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Who Said Yes?

dogslaveHead on over to @andshelaughs1 on Twitter.

I’ve retweeted a horrifying clip from the Economist. I love the Economist by the way, it’s right up there with Hallmark Christmas movies and making it to yoga class three times a week.

In my last post, I wrote to you about burnout and wished you well on your journey out of hell.  Let me assure you, that it could be worse. You could be forced to wear a device developed by Humanyze that tracks your every move and word at work. Taking it one step further, some companies are actually microchipping their employees.

Which begs the questions;

1)What fuck-wit actually thought this was a good idea?

2)What spineless turd first agreed to wear this, thus setting a precedent for all of the poor suckers who came after?

WALK UP A set of steep stairs next to a vegan Chinese restaurant in Palo Alto in Silicon Valley, and you will see the future of work, or at least one version of it. This is the local office of Humanyze, a firm that provides “people analytics”. It counts several Fortune 500 companies among its clients (though it will not say who they are). Its employees mill around an office full of sunlight and computers, as well as beacons that track their location and interactions. Everyone is wearing an ID badge the size of a credit card and the depth of a book of matches. It contains a microphone that picks up whether they are talking to one another; Bluetooth and infrared sensors to monitor where they are; and an accelerometer to record when they move.

“Every aspect of business is becoming more data-driven. There’s no reason the people side of business shouldn’t be the same,” says Ben Waber, Humanyze’s boss. The company’s staff are treated much the same way as its clients. Data from their employees’ badges are integrated with information from their e-mail and calendars to form a full picture of how they spend their time at work. Clients get to see only team-level statistics, but Humanyze’s employees can look at their own data, which include metrics such as time spent with people of the same sex, activity levels and the ratio of time spent speaking versus listening.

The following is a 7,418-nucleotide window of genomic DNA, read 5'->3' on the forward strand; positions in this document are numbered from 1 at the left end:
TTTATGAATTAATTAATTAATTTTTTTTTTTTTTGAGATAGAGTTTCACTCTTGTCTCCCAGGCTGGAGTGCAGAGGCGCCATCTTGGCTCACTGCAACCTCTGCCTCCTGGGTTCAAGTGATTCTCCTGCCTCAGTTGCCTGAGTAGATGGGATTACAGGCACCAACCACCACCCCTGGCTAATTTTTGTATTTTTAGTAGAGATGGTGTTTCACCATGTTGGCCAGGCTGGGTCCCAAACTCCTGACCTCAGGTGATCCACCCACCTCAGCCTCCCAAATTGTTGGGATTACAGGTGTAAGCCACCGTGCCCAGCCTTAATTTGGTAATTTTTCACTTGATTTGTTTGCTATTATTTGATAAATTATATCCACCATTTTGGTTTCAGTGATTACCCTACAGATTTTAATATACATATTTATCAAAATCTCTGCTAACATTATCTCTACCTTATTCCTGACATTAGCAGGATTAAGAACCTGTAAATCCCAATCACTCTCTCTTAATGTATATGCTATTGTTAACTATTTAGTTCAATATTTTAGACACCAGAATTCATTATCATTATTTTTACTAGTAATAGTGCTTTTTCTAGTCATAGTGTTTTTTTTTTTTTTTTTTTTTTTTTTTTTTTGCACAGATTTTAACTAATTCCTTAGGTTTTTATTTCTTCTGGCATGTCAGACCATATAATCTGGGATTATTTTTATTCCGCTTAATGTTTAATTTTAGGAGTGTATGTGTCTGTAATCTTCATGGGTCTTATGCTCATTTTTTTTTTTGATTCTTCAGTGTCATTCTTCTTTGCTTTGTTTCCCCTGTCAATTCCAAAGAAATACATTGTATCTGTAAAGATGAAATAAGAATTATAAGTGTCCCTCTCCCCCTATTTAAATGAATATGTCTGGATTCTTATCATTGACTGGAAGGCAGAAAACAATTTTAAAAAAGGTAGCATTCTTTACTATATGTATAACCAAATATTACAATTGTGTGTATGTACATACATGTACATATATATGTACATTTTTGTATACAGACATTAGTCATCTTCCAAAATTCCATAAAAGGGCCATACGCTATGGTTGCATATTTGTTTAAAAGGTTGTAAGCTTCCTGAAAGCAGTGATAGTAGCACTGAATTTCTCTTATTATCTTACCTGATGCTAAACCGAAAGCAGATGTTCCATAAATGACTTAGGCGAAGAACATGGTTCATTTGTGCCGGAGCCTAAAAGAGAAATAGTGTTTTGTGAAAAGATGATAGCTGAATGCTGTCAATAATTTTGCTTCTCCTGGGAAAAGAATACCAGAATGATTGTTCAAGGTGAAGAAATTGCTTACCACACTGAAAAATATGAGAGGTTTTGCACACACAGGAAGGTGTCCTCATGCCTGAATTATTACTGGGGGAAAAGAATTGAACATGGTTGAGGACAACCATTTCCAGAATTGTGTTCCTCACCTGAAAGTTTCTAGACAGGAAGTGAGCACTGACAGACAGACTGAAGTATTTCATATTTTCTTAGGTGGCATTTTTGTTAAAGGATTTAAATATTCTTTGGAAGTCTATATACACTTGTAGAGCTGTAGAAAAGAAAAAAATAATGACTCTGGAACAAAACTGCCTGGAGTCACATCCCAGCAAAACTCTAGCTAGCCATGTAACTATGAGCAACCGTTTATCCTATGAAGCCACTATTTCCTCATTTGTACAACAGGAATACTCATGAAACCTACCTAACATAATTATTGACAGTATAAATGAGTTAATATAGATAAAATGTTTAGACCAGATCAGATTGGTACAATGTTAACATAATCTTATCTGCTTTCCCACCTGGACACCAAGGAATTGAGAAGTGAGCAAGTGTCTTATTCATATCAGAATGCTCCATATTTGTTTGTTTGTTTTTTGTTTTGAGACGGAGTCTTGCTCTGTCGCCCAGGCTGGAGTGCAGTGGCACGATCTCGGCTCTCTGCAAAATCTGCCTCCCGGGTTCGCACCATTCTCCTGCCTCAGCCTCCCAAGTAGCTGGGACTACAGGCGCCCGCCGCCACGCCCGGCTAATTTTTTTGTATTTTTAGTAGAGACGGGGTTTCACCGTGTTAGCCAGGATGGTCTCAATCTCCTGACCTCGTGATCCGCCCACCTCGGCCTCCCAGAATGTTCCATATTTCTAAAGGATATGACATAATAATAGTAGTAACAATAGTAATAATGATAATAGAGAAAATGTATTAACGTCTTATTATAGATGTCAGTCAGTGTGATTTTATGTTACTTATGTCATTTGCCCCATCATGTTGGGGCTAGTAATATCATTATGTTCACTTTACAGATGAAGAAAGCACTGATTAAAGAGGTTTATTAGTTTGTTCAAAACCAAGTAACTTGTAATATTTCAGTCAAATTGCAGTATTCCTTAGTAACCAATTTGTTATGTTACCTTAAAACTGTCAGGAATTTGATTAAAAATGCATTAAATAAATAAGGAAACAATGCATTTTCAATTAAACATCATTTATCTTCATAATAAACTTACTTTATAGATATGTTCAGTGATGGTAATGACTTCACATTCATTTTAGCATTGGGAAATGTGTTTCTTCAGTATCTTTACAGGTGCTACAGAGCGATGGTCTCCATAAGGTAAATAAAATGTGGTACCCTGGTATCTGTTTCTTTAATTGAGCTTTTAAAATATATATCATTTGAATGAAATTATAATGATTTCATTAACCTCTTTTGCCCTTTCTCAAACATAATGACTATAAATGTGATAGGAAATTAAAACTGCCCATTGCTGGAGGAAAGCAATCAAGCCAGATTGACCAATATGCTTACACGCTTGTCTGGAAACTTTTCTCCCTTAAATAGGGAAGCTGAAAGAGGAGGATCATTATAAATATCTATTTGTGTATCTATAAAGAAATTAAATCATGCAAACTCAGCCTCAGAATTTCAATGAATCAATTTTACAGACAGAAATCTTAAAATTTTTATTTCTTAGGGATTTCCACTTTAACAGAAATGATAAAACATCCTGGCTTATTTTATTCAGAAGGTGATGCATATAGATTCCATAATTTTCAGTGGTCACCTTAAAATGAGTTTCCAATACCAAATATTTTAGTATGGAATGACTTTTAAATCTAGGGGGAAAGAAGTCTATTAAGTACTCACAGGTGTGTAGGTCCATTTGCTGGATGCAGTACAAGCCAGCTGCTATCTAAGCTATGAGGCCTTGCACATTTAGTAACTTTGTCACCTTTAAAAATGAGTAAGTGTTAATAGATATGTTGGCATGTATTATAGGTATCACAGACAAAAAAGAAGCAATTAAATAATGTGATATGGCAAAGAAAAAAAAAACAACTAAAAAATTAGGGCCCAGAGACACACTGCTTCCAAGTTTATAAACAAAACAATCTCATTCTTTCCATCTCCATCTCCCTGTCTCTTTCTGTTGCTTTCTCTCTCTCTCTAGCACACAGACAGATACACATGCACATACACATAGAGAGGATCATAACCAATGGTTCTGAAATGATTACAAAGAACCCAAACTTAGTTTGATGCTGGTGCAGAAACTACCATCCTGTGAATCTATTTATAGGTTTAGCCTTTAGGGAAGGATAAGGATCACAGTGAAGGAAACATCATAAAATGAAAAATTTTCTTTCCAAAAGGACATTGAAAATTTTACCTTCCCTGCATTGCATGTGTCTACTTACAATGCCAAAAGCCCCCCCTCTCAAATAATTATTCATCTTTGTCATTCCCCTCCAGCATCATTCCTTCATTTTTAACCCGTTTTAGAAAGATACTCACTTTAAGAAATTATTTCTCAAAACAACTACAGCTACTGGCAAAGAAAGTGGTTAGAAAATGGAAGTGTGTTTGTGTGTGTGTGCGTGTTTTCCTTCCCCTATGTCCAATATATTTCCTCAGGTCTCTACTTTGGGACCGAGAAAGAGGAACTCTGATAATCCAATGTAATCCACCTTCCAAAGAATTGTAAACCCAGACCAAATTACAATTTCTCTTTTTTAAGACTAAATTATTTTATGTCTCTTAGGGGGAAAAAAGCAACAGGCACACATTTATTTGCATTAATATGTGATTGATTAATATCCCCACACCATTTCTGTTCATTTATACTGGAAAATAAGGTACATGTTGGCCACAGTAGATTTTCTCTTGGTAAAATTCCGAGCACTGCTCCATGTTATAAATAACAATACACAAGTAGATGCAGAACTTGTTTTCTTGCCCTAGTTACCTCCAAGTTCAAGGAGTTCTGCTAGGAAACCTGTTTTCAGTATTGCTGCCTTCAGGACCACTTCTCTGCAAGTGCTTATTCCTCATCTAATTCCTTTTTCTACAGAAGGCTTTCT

Taken from the Economist March 28, 2018

 

In the hands of people who stand to make the almighty dollar from tracking our every move, these devices obviously prove that hell, indeed, exists right here on earth.

As an alternative to wearing a tracking device like a dog, I suggest you take to the streets and protest our society’s obsession with automating our souls.  Seriously, the French know how to make change, and they do it loud and proud on the pavement that their taxes paid for.

microchipped

We live in a country lauded by the rest of the planet as being fabulous, yet we are apathetic to a fault. I’m sorry we’re sorry about everything. Mostly I’m sorry that it’s gotten so bad that keeping a roof over our heads stresses us out to the point of making us sick, destroying families, and leaves us feeling powerless.

Please promise me dear readers, that if you are ever asked to wear a device around your neck or to be microchipped by your employer that you not-so-politely decline. Life is too short to be treated like a commodity. I don’t care how much you need the money, freedom is priceless, humanity is sacred, and bullshit tracking devices are cluttering the planet with waste. 

 

 

 

 

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When We Lose Our Neighbours

greed economyI’ve lived here four and a half months, and said hello to exactly three neighbours. It’s amounted to a total time commitment of under 10 whole minutes. 600 seconds.

Earlier this week a news story broke about a house fire and the resulting fatalities. A single mother and two children living in a multi-family house died.  The house is  suspected to have been scraping under the radar of housing regulations, as most affordable housing does.